Last October, I flew from New York City halfway across the country to testify as an expert witness in an ACLU suit against a school district that was using an Internet filter that actively discriminated against LGBT sites. I am happy to say that in February, the judge granted a preliminary injunction against the school district, a great victory for the ACLU and for intellectual freedom.
Preparing the expert witness document and testifying in court were professional experiences that were both intimidating and empowering. I believe strongly in the First Amendment rights of our young people to read and say what they wish. It actually pains me to think about any young men or women who are cut off from finding information about issues that they are trying to figure out about themselves and their own lives. How could any educator think it is right to tell a young man that he has to ask permission to see a site that offers positive and valuable information on LGBT issues?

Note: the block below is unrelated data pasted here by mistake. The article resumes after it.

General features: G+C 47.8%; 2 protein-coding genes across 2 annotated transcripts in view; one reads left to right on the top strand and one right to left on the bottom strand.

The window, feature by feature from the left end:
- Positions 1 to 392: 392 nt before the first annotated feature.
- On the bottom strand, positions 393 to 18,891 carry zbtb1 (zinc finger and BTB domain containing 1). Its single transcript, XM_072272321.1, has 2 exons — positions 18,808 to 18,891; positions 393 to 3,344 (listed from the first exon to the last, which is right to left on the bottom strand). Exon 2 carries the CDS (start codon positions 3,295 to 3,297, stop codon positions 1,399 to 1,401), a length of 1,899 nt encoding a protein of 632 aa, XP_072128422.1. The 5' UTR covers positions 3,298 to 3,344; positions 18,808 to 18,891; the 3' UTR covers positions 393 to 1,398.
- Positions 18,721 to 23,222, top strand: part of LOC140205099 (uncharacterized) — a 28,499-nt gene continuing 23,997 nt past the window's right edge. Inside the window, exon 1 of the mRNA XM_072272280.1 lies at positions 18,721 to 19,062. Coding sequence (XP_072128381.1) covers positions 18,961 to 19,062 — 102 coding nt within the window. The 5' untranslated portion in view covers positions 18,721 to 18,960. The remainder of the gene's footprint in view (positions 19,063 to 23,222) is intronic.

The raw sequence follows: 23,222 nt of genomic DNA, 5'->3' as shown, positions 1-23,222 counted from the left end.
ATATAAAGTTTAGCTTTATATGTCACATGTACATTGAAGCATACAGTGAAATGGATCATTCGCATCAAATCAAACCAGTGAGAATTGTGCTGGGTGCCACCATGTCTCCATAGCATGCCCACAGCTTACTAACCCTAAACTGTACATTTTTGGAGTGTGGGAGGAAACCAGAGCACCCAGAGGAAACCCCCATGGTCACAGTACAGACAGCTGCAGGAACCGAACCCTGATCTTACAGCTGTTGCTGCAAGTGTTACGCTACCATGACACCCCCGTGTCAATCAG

I must admit, though, that testifying before a judge, and being confronted by counsel for the defense, made me nervous, not because I didn’t know what to say, but because I cared so much and I was afraid that I would inadvertently say something in the wrong way.
All of us should have a chance to stand up for what we believe. It doesn’t have to be in court – it can be simply resisting the urge to self-censor when we know that a book may be controversial. It can be respecting our patron’s opinions even when we disagree with them personally. It can be buying and rebuying books that we know will be stolen because our students are embarrassed to check them out, but they want the information. It can be making sure that all sides of an issue are given fair treatment in our collections.
Each of us stands up for the rights of our patrons every day. I had the chance to speak out publicly, and that was empowering, but we should all be proud of our quiet, daily testimonials to intellectual freedom.